The United States Marine Corps changed the course of Vincent Camarena’s life. Before enlisting in October of 2010, he was pretty much out of options. Camarena had been kicked out of high school for disciplinary reasons and didn’t have any role models in his life. “I never knew my dad and I didn’t have a solid mentor. I was missing a lot of structure and discipline. The Marines filled that void.”
Camarena spent five years serving his country. He was deployed twice and visited 10 different countries while working up to the rank of Sergeant. He also learned a lot about life. “The Marines made me a better person. They showed be the difference between right and wrong. The gave me a list of rules to live by and the mindset to accomplish my goals.”
When Camarena wasn’t training Marines for artillery combat he was taking advantage of his down time. He bought “Books for Dummies” and became his own teacher. “I had to catch up so I educated myself in the sciences and mathematics.”
After being honorably discharged in 2015 Camarena returned to Central New York and worked various jobs. In the summer of 2016 he decided to enroll at OCC. “When I started here, I experienced the ‘imposter phenomenon.’ It felt like I didn’t belong and wasn’t smart enough to be an engineer. I felt like everyone was ahead of me, knowledge wise. But then, the hardened warrior within me summoned the courage to carry on and push through my first semester. After a few semesters I became a better student. I was more confident and no longer feeling like the imposter. Yes, I recieved bad grades, but I learned a great deal from my mistakes and worked hard on my weaknesses.”
The days of the ‘imposter phenomenon’ are long gone. Camarena now carries an outstanding 3.75 grade point average and has been invited to join OCC’s chapter of international honor society Phi Theta Kappa. He’s achieved excellence while pursuing a very challenging major, Engineering Science. His attraction to the course work started when he was a Marine. “My job specialty was artillery. We used weapons that weighed nearly 5 tons and could shoot accurately within one meter from 24 miles away. These weapons are called Howitzers. I was observing them one day and wondered to myself ‘how are the Howitzer, the mortar, weapons, radios, cars and everything designed and built?’ So I did a great deal of research into many types of engineering and the school work that is required.”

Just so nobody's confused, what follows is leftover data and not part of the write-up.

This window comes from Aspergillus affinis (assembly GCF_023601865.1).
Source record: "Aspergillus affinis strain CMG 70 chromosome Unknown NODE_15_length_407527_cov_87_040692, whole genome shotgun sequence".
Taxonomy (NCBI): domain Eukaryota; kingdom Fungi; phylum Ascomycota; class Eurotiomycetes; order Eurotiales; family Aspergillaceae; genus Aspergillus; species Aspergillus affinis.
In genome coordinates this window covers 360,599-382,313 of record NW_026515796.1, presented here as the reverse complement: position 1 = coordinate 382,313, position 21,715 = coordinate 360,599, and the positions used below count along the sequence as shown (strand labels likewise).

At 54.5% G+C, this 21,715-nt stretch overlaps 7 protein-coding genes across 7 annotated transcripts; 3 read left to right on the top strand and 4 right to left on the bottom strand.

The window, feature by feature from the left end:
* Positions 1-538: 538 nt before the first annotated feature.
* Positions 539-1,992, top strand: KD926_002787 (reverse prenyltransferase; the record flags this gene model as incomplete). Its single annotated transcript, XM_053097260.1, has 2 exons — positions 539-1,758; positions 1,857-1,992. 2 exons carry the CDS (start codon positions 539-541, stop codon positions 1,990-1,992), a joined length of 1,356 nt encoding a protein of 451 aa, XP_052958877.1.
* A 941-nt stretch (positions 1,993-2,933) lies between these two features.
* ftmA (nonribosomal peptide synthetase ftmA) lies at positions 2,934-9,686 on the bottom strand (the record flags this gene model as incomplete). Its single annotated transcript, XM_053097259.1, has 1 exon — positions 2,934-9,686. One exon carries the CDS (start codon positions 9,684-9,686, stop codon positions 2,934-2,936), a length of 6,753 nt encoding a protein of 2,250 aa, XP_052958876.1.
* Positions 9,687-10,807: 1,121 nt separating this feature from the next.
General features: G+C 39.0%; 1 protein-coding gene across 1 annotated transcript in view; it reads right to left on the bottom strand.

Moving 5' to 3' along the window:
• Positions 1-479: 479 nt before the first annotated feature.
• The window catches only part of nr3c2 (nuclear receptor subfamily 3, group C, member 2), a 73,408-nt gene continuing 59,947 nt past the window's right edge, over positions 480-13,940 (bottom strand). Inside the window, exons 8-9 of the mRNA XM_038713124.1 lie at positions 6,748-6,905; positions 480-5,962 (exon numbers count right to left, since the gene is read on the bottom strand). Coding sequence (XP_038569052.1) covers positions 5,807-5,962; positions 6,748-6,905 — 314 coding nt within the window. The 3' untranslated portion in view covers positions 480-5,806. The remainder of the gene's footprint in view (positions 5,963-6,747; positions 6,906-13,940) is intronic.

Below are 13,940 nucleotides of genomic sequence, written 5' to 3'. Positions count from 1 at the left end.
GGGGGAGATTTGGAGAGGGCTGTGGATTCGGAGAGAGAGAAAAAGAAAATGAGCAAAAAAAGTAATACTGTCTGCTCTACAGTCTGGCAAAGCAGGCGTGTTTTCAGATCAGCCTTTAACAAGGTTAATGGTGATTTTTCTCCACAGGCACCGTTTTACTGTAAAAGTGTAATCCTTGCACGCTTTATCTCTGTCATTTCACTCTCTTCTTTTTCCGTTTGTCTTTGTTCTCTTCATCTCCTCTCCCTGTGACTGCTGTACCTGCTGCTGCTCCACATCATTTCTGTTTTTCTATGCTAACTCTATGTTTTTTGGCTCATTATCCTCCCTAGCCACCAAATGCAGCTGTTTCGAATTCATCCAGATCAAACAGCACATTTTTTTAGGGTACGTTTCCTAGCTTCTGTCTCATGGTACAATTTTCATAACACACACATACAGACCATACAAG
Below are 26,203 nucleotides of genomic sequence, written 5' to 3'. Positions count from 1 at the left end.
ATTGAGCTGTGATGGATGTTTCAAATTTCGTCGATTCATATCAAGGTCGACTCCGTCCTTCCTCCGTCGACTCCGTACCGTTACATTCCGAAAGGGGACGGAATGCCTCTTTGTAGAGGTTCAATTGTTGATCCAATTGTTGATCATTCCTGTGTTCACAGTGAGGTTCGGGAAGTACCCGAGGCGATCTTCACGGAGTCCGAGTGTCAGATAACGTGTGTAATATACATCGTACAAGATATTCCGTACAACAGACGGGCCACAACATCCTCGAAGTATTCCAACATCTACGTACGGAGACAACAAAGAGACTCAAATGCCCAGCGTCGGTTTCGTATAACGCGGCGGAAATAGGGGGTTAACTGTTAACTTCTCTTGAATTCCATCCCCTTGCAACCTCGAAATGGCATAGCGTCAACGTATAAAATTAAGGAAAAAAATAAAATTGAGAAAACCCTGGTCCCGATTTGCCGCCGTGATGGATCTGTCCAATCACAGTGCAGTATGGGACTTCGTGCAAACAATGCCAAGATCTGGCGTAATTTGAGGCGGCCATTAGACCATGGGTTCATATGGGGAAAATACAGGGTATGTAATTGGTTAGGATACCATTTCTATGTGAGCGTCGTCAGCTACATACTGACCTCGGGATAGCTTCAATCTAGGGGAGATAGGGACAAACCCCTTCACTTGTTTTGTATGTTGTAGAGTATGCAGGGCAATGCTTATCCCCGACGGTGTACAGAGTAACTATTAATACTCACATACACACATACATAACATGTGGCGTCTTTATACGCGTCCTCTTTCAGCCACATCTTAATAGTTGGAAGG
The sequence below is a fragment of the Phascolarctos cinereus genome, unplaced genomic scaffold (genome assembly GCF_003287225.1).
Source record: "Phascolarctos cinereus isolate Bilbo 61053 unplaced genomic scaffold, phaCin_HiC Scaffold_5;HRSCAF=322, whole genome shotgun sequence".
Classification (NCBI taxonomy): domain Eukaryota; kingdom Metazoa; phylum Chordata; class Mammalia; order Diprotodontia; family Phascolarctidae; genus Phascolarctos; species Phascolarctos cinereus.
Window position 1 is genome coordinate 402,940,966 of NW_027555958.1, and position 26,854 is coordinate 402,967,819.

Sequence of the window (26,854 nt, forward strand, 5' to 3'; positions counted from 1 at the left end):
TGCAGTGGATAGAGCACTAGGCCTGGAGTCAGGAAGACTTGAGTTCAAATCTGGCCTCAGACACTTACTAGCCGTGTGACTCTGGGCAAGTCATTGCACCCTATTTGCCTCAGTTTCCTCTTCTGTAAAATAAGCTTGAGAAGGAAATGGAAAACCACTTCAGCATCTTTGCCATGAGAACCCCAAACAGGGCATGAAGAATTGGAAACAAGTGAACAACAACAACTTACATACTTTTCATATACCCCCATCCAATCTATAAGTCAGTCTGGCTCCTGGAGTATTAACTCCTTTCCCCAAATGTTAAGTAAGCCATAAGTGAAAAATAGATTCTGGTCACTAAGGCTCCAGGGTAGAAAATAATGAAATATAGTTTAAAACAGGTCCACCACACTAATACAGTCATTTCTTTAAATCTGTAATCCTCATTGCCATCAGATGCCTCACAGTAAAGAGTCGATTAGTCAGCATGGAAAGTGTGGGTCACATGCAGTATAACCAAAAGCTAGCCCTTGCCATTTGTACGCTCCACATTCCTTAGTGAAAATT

During his time on campus Camarena has taken advantage of services provided in the Student Veterans office which is located on the second floor of Coulter Hall. The office is led by a fellow former Marine, Steve White. You can learn more about the Veterans’ office at this website.
Camarena will receive his degree in May. He plans to transfer and pursue a bachelor’s degree as he works toward one day earning his engineering license. As he looks back on where he was at the start of this decade, he offers advice for anyone in a similar situation. “There are two things that can make anything possible. First, you must believe it is possible and make it possible. Second, NEVER QUIT AND NEVER GIVE UP!”